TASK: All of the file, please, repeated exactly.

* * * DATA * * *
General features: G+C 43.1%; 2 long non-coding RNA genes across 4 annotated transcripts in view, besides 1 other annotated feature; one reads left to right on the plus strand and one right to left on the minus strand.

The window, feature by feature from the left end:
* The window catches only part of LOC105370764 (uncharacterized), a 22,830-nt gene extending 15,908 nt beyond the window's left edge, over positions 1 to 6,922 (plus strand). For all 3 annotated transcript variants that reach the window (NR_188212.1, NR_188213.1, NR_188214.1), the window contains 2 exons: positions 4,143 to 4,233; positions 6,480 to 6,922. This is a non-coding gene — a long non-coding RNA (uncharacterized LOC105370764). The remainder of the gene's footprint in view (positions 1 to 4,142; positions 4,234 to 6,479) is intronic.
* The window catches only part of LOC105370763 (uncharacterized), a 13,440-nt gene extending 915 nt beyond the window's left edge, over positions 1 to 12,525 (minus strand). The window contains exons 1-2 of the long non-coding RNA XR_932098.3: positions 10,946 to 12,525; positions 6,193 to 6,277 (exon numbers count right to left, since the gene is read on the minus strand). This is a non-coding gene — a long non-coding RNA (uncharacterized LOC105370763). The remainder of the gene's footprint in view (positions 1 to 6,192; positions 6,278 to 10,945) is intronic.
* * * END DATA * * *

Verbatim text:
General features: G+C 43.1%; 2 long non-coding RNA genes across 4 annotated transcripts in view, besides 1 other annotated feature; one reads left to right on the plus strand and one right to left on the minus strand.

The window, feature by feature from the left end:
* The window catches only part of LOC105370764 (uncharacterized), a 22,830-nt gene extending 15,908 nt beyond the window's left edge, over positions 1 to 6,922 (plus strand). For all 3 annotated transcript variants that reach the window (NR_188212.1, NR_188213.1, NR_188214.1), the window contains 2 exons: positions 4,143 to 4,233; positions 6,480 to 6,922. This is a non-coding gene — a long non-coding RNA (uncharacterized LOC105370764). The remainder of the gene's footprint in view (positions 1 to 4,142; positions 4,234 to 6,479) is intronic.
* The window catches only part of LOC105370763 (uncharacterized), a 13,440-nt gene extending 915 nt beyond the window's left edge, over positions 1 to 12,525 (minus strand). The window contains exons 1-2 of the long non-coding RNA XR_932098.3: positions 10,946 to 12,525; positions 6,193 to 6,277 (exon numbers count right to left, since the gene is read on the minus strand). This is a non-coding gene — a long non-coding RNA (uncharacterized LOC105370763). The remainder of the gene's footprint in view (positions 1 to 6,192; positions 6,278 to 10,945) is intronic.